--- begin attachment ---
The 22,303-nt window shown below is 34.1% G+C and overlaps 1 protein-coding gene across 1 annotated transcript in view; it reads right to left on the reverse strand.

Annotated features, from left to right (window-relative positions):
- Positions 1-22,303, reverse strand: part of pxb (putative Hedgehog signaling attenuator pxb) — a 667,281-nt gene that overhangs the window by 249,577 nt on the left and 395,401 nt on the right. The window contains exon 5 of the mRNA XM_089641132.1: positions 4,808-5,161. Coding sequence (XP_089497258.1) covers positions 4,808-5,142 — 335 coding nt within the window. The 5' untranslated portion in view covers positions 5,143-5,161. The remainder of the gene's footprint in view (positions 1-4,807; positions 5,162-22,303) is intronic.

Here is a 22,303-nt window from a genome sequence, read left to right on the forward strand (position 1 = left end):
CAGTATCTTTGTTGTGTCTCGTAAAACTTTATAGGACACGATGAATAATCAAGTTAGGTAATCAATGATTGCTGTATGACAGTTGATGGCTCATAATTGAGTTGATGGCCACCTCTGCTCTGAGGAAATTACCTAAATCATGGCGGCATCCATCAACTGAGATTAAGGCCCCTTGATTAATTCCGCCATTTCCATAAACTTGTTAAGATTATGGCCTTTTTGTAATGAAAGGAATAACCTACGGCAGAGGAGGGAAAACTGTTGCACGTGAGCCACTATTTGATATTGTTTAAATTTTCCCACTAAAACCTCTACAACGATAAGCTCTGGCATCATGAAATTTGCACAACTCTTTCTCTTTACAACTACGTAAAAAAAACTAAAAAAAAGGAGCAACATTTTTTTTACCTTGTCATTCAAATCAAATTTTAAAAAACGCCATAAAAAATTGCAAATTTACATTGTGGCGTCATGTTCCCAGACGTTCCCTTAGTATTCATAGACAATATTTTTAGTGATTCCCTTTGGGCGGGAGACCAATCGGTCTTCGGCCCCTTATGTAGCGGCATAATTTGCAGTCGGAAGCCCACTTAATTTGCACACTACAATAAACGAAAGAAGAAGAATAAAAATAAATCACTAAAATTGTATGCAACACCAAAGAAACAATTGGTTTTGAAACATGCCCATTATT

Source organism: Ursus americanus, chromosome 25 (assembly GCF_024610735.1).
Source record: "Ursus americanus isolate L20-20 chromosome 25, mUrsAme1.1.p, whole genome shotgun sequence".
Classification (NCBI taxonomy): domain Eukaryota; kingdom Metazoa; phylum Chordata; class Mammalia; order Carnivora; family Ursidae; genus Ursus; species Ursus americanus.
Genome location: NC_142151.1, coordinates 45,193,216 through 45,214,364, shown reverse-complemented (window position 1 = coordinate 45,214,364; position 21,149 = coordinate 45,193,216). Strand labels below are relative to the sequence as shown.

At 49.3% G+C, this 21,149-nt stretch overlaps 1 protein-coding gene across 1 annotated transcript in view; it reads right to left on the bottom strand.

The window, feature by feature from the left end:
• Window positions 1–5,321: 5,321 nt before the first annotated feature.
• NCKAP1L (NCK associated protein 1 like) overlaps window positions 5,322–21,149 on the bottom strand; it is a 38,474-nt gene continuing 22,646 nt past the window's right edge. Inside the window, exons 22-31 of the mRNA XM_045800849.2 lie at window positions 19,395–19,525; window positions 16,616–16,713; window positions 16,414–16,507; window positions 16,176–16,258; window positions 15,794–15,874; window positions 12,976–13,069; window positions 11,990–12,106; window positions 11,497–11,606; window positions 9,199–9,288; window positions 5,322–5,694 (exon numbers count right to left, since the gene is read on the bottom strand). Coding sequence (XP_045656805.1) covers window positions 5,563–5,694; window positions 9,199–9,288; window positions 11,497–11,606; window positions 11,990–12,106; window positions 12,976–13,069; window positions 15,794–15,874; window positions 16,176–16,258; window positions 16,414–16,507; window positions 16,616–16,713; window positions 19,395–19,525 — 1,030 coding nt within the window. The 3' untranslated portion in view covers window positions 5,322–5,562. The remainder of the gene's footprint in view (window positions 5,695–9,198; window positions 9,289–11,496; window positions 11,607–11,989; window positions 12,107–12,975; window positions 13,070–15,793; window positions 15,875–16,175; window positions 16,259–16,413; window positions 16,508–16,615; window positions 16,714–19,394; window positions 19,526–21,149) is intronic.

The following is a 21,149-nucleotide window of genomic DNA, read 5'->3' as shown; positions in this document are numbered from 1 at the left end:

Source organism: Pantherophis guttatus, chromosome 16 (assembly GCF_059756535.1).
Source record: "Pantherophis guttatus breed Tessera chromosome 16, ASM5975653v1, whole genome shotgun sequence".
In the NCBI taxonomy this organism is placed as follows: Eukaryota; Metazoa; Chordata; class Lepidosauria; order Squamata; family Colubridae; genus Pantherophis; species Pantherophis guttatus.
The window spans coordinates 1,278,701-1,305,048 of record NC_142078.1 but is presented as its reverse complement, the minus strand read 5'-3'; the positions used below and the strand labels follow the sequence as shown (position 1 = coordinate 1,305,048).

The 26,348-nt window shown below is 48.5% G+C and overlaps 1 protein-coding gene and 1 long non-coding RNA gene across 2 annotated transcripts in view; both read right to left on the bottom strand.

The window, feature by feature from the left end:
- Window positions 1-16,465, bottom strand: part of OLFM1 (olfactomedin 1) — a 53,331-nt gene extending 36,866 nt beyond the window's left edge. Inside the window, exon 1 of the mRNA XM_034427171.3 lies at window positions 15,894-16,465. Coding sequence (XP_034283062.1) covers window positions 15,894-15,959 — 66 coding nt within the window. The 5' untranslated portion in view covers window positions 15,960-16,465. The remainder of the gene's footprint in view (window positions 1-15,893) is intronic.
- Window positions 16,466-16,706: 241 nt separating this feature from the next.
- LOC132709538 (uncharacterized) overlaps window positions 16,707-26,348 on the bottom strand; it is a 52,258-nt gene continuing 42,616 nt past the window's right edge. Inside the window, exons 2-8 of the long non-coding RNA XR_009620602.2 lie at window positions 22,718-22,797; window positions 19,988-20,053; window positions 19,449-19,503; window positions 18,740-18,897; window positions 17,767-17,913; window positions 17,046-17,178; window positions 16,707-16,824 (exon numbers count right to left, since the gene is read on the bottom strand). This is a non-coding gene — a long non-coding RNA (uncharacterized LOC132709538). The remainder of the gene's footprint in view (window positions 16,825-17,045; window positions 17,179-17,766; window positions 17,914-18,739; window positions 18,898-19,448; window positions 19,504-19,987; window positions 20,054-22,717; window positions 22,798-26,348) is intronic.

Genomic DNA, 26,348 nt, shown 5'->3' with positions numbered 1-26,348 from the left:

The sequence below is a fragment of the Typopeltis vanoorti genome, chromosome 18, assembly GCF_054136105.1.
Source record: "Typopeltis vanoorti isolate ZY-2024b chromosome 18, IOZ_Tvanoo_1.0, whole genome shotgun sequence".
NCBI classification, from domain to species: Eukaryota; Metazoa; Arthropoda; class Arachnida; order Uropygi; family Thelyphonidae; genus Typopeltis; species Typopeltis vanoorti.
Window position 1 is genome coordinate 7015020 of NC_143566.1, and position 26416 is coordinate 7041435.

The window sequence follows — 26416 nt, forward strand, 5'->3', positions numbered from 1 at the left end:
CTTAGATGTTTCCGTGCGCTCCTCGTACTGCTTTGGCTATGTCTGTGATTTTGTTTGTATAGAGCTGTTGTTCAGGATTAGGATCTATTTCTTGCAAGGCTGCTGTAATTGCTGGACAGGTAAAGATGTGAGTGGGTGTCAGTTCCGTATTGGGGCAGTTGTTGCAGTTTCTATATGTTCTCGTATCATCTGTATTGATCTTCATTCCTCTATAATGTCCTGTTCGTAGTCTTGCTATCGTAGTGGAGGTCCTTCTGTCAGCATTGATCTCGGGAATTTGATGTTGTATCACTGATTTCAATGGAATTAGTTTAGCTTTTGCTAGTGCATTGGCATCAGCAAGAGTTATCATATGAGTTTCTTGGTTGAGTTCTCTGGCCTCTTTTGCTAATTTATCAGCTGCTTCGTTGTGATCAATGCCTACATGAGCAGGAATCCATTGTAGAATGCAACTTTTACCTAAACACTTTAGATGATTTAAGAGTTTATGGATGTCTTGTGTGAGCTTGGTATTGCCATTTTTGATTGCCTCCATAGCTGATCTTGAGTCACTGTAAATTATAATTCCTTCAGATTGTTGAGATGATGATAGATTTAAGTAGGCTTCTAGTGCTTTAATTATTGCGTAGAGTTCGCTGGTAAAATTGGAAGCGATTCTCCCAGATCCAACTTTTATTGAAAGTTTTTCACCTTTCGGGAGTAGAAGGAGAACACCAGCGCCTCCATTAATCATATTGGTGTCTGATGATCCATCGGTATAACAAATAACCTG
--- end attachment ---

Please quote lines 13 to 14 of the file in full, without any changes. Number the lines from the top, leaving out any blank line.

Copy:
• NCKAP1L (NCK associated protein 1 like) overlaps window positions 5,322–21,149 on the bottom strand; it is a 38,474-nt gene continuing 22,646 nt past the window's right edge. Inside the window, exons 22-31 of the mRNA XM_045800849.2 lie at window positions 19,395–19,525; window positions 16,616–16,713; window positions 16,414–16,507; window positions 16,176–16,258; window positions 15,794–15,874; window positions 12,976–13,069; window positions 11,990–12,106; window positions 11,497–11,606; window positions 9,199–9,288; window positions 5,322–5,694 (exon numbers count right to left, since the gene is read on the bottom strand). Coding sequence (XP_045656805.1) covers window positions 5,563–5,694; window positions 9,199–9,288; window positions 11,497–11,606; window positions 11,990–12,106; window positions 12,976–13,069; window positions 15,794–15,874; window positions 16,176–16,258; window positions 16,414–16,507; window positions 16,616–16,713; window positions 19,395–19,525 — 1,030 coding nt within the window. The 3' untranslated portion in view covers window positions 5,322–5,562. The remainder of the gene's footprint in view (window positions 5,695–9,198; window positions 9,289–11,496; window positions 11,607–11,989; window positions 12,107–12,975; window positions 13,070–15,793; window positions 15,875–16,175; window positions 16,259–16,413; window positions 16,508–16,615; window positions 16,714–19,394; window positions 19,526–21,149) is intronic.

The following is a 21,149-nucleotide window of genomic DNA, read 5'->3' as shown; positions in this document are numbered from 1 at the left end: